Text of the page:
Tim just told me I was NOT allowed to plan anything for the next couple of weekends. Why such a strict mandate? He's exhausted. (Me too)
Being home is wonderful. We keep talking about how happy we are to be home. Yet... it's also overwhelming. We've been jam-packed with house, move, family, friends, etc to-dos every weekend. When it was just us in Germany, we had a lot of mellow down-time. Having a full calendar isn't bad, and we WANT to do it all. We just have to remember to also schedule 'chill time' for ourselves. Otherwise, our first-time-sleep-deprived selves are going to crack. And it wont be pretty.
So, you will find both tim and I at home this weekend. Chillin'. Anyone know of anything good on TV?
This recipe is from my favorite bakery in Seattle, Macrina. They have a line out the door every morning. You can sign-up for their monthly newsletter which includes recipes from their shop. Divine!
I made it a couple weekends ago for a brunch. One of our many weekend activities of late. It was scrumptious, and only a couple pieces were left (which means some folks had more than 1 piece, always a good sign!). It was moist, light yet dense (How can that be?! But it was!), and the perfect hint of sweetness. The blackberries were great, and I can't wait to try it with blueberries or perhaps huckleberries (as the Macrina newsletter suggested).
Other things worth mentioning... my fruit still fell to the bottom, despite rolling it in some of the flour mix. But I didn't mind. I also halved the recipe, and that made enough for 8 people and baked perfectly in an 8 inch round spring-form pan. Aaaannnd, I finally graduated to the big-kids baking world, with my own kitchenaid mixer. This coffeecake was my first time using it. Isn't she pretty?
If you like the coffeecake, maybe you'll have to visit us here in Seattle and go to Macrina yourself. What? You live in timbuktu? Macrina is worth the trip.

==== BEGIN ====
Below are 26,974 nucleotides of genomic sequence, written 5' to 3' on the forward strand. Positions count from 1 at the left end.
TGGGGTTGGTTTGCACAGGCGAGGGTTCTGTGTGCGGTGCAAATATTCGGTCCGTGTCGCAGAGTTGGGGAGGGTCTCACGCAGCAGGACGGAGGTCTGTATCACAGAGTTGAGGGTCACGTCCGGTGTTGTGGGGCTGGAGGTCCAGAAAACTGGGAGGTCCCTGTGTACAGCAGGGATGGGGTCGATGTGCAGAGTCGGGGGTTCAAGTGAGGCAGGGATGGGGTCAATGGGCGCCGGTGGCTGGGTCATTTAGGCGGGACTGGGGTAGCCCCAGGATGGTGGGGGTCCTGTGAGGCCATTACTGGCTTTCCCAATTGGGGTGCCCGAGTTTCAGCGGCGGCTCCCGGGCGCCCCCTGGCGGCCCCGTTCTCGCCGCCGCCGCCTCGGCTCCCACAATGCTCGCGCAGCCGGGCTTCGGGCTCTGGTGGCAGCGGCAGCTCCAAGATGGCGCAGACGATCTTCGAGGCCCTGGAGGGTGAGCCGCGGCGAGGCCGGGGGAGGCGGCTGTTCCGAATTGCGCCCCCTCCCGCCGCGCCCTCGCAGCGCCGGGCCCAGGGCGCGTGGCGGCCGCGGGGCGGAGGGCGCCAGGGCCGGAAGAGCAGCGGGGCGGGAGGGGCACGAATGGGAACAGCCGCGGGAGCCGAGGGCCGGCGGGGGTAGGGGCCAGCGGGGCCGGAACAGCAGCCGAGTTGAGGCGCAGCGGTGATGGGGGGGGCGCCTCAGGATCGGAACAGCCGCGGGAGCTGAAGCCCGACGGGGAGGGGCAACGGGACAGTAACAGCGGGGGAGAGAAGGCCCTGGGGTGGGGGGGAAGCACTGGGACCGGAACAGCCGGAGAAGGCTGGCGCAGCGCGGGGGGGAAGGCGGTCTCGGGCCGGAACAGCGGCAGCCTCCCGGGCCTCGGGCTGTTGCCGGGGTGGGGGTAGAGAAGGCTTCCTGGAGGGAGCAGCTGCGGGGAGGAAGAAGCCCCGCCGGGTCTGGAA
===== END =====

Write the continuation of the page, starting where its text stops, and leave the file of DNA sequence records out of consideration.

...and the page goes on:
Fresh Fruit Coffeecake
from Macrina Bakery
Makes 1 Bundt cake
3 cups unbleached all-purpose flour
1-1/2 teaspoons baking soda
3/4 teaspoon salt
2 cups ripe fruit (whole berries or fruit cut into 1/2 inch pieces) - I used self picked blackberries!
12 tablespoons unsalted butter at room temperature
1 cup granulated sugar
1/2 cup light brown sugar
1-1/2 teaspoons pure vanilla extract
1-1/2 cups buttermilk
Edible flowers and powdered sugar for garnish (optional) - I used powdered sugar and some of the leftover blackberries
Preheat oven to 350º F. Oil a 12-cup Bundt pan.
Sift flour, baking soda and salt into a large bowl and toss with your hands to combine. Remove 1/4 cup of the flour mixture and set bowl aside.
In a separate medium bowl, combine fruit and the reserved 1/4 cup of flour mixture. Toss until fruit is evenly coated and set aside. Tossing the fruit in flour helps keep it from sinking to the bottom of the coffeecake - a true disaster!
Combine butter, granulated sugar and brown sugar in the bowl of your stand mixer. Mix with the paddle attachment for 5 to 8 minutes on medium speed. The mixture will become smooth and pale in color. Add eggs, one at a time, making sure the first egg is fully mixed into the batter before adding the other. After the second egg is incorporated, add vanilla extract and mix for 1 minute. Scrape down the sides of the bowl with a rubber spatula and mix for another 30 seconds to make sure all of the ingredients are fully incorporated. Remove the bowl from the mixer.
Alternately add small amounts of flour mixture and buttermilk to the batter mixing with a wooden spoon just until all dry ingredients are incorporated. Gently fold in the flour coated fruit making sure the fruit is evenly distributed through the batter. Spoon batter into the prepared Bundt pan filling two-thirds of the pan.
Bake on the center rack of the oven for 1 hour and 30 minutes, or until top is golden brown (my small cake only took about 50 minutes to cook and brown on top). Check the center of the coffeecake with a skewer. It will come out clean when the cake is done. Let cool in a pan for 45 minutes.
Loosen the sides of the cake with a sharp knife. Place a serving plate upside-down on top of the cooled Bundt pan and invert the pan to remove the cake.